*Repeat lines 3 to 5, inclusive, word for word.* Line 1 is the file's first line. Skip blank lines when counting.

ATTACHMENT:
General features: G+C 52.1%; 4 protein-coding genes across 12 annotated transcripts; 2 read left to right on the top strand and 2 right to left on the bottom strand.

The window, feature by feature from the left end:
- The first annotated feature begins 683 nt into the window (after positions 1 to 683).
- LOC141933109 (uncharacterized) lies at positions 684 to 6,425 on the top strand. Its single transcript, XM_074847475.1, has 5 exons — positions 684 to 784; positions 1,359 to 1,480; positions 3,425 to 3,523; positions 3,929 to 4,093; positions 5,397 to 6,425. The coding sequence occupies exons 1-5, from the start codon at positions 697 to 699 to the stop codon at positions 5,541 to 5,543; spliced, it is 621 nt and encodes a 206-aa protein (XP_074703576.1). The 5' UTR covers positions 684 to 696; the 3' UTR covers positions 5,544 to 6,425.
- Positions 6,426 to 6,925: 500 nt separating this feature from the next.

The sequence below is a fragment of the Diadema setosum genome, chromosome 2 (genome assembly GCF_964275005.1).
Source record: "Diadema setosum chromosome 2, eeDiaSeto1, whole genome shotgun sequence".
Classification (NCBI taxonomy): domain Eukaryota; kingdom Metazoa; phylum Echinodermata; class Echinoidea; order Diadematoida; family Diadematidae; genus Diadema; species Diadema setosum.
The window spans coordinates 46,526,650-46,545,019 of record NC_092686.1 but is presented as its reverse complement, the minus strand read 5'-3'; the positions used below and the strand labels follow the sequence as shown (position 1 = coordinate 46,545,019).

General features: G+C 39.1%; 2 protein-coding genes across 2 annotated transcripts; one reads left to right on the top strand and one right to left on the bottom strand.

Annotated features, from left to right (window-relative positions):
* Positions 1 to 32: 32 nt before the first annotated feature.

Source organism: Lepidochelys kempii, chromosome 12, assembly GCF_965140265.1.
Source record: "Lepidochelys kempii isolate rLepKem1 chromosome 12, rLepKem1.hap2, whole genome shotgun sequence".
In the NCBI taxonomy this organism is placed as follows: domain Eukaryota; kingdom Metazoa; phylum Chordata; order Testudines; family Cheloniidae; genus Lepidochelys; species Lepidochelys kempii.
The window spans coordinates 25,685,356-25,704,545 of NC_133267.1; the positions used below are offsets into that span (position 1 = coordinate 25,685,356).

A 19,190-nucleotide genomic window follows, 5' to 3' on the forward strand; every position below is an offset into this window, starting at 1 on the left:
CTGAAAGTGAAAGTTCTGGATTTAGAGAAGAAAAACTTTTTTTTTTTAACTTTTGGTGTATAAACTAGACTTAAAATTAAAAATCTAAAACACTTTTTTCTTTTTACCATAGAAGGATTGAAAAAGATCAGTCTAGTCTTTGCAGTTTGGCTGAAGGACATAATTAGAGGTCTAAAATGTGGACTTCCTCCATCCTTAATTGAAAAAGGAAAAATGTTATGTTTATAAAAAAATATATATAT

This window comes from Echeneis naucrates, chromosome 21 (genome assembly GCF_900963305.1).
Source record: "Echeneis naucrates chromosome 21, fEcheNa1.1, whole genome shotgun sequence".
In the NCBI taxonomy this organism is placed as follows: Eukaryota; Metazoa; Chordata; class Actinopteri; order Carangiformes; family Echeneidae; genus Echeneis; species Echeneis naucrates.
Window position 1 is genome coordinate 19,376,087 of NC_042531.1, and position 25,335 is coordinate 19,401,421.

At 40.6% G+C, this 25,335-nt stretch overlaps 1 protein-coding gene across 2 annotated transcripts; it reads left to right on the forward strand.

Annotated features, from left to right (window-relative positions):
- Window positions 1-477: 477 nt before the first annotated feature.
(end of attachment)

- The first annotated feature begins 683 nt into the window (after positions 1 to 683).
- LOC141933109 (uncharacterized) lies at positions 684 to 6,425 on the top strand. Its single transcript, XM_074847475.1, has 5 exons — positions 684 to 784; positions 1,359 to 1,480; positions 3,425 to 3,523; positions 3,929 to 4,093; positions 5,397 to 6,425. The coding sequence occupies exons 1-5, from the start codon at positions 697 to 699 to the stop codon at positions 5,541 to 5,543; spliced, it is 621 nt and encodes a 206-aa protein (XP_074703576.1). The 5' UTR covers positions 684 to 696; the 3' UTR covers positions 5,544 to 6,425.
- Positions 6,426 to 6,925: 500 nt separating this feature from the next.